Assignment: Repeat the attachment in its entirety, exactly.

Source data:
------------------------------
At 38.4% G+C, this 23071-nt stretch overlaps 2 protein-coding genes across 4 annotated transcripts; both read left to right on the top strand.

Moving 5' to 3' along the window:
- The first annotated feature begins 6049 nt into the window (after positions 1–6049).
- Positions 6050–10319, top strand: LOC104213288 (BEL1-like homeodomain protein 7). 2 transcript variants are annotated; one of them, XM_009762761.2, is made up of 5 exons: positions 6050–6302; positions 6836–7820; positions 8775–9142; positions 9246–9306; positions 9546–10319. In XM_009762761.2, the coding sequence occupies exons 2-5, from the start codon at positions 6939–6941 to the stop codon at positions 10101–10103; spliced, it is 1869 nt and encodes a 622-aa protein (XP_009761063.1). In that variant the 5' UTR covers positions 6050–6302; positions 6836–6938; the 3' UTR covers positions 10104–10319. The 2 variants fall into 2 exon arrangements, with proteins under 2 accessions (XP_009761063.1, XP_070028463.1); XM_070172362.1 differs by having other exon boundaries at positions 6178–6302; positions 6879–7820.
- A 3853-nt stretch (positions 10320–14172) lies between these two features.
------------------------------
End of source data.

At 38.4% G+C, this 23071-nt stretch overlaps 2 protein-coding genes across 4 annotated transcripts; both read left to right on the top strand.

Moving 5' to 3' along the window:
- The first annotated feature begins 6049 nt into the window (after positions 1–6049).
- Positions 6050–10319, top strand: LOC104213288 (BEL1-like homeodomain protein 7). 2 transcript variants are annotated; one of them, XM_009762761.2, is made up of 5 exons: positions 6050–6302; positions 6836–7820; positions 8775–9142; positions 9246–9306; positions 9546–10319. In XM_009762761.2, the coding sequence occupies exons 2-5, from the start codon at positions 6939–6941 to the stop codon at positions 10101–10103; spliced, it is 1869 nt and encodes a 622-aa protein (XP_009761063.1). In that variant the 5' UTR covers positions 6050–6302; positions 6836–6938; the 3' UTR covers positions 10104–10319. The 2 variants fall into 2 exon arrangements, with proteins under 2 accessions (XP_009761063.1, XP_070028463.1); XM_070172362.1 differs by having other exon boundaries at positions 6178–6302; positions 6879–7820.
- A 3853-nt stretch (positions 10320–14172) lies between these two features.